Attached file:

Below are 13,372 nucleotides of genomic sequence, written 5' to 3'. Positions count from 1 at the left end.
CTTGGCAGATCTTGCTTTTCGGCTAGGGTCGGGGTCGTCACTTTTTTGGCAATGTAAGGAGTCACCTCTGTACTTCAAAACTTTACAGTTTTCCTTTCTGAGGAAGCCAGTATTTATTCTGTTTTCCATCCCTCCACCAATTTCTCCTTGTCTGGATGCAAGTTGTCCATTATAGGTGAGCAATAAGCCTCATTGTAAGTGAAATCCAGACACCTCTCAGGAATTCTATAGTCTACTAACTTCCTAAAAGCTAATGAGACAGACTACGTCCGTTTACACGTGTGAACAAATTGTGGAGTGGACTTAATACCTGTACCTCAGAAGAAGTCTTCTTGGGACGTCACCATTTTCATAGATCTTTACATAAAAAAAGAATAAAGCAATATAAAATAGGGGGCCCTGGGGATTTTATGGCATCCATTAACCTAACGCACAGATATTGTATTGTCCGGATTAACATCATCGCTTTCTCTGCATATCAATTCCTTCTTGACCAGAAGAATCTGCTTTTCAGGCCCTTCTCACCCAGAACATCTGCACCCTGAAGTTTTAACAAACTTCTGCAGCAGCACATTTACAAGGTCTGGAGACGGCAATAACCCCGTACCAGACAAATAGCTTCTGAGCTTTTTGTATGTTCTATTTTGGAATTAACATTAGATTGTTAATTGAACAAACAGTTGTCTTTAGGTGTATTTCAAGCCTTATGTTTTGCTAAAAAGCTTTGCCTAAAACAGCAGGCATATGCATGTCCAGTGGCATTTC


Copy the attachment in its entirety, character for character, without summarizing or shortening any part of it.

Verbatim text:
Below are 13,372 nucleotides of genomic sequence, written 5' to 3'. Positions count from 1 at the left end.
CTTGGCAGATCTTGCTTTTCGGCTAGGGTCGGGGTCGTCACTTTTTTGGCAATGTAAGGAGTCACCTCTGTACTTCAAAACTTTACAGTTTTCCTTTCTGAGGAAGCCAGTATTTATTCTGTTTTCCATCCCTCCACCAATTTCTCCTTGTCTGGATGCAAGTTGTCCATTATAGGTGAGCAATAAGCCTCATTGTAAGTGAAATCCAGACACCTCTCAGGAATTCTATAGTCTACTAACTTCCTAAAAGCTAATGAGACAGACTACGTCCGTTTACACGTGTGAACAAATTGTGGAGTGGACTTAATACCTGTACCTCAGAAGAAGTCTTCTTGGGACGTCACCATTTTCATAGATCTTTACATAAAAAAAGAATAAAGCAATATAAAATAGGGGGCCCTGGGGATTTTATGGCATCCATTAACCTAACGCACAGATATTGTATTGTCCGGATTAACATCATCGCTTTCTCTGCATATCAATTCCTTCTTGACCAGAAGAATCTGCTTTTCAGGCCCTTCTCACCCAGAACATCTGCACCCTGAAGTTTTAACAAACTTCTGCAGCAGCACATTTACAAGGTCTGGAGACGGCAATAACCCCGTACCAGACAAATAGCTTCTGAGCTTTTTGTATGTTCTATTTTGGAATTAACATTAGATTGTTAATTGAACAAACAGTTGTCTTTAGGTGTATTTCAAGCCTTATGTTTTGCTAAAAAGCTTTGCCTAAAACAGCAGGCATATGCATGTCCAGTGGCATTTC